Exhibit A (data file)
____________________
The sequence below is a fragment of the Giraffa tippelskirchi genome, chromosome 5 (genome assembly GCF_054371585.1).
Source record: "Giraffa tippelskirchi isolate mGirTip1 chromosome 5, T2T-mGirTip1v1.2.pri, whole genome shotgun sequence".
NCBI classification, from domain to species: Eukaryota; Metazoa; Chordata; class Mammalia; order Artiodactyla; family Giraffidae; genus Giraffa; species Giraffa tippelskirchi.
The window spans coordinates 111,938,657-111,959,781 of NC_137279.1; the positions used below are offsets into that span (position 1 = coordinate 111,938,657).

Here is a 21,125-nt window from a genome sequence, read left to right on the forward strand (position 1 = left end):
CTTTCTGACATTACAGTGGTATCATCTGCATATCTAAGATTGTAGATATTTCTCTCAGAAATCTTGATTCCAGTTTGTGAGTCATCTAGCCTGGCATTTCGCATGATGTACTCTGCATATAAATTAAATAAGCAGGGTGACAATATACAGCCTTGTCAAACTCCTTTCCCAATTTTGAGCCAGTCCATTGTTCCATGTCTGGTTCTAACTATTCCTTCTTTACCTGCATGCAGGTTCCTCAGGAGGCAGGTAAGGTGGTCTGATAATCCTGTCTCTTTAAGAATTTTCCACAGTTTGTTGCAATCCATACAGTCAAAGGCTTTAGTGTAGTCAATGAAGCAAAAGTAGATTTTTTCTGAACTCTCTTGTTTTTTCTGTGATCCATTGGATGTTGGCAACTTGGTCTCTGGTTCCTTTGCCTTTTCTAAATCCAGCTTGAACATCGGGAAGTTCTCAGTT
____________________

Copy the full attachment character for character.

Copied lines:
The sequence below is a fragment of the Giraffa tippelskirchi genome, chromosome 5 (genome assembly GCF_054371585.1).
Source record: "Giraffa tippelskirchi isolate mGirTip1 chromosome 5, T2T-mGirTip1v1.2.pri, whole genome shotgun sequence".
NCBI classification, from domain to species: Eukaryota; Metazoa; Chordata; class Mammalia; order Artiodactyla; family Giraffidae; genus Giraffa; species Giraffa tippelskirchi.
The window spans coordinates 111,938,657-111,959,781 of NC_137279.1; the positions used below are offsets into that span (position 1 = coordinate 111,938,657).

Here is a 21,125-nt window from a genome sequence, read left to right on the forward strand (position 1 = left end):
CTTTCTGACATTACAGTGGTATCATCTGCATATCTAAGATTGTAGATATTTCTCTCAGAAATCTTGATTCCAGTTTGTGAGTCATCTAGCCTGGCATTTCGCATGATGTACTCTGCATATAAATTAAATAAGCAGGGTGACAATATACAGCCTTGTCAAACTCCTTTCCCAATTTTGAGCCAGTCCATTGTTCCATGTCTGGTTCTAACTATTCCTTCTTTACCTGCATGCAGGTTCCTCAGGAGGCAGGTAAGGTGGTCTGATAATCCTGTCTCTTTAAGAATTTTCCACAGTTTGTTGCAATCCATACAGTCAAAGGCTTTAGTGTAGTCAATGAAGCAAAAGTAGATTTTTTCTGAACTCTCTTGTTTTTTCTGTGATCCATTGGATGTTGGCAACTTGGTCTCTGGTTCCTTTGCCTTTTCTAAATCCAGCTTGAACATCGGGAAGTTCTCAGTT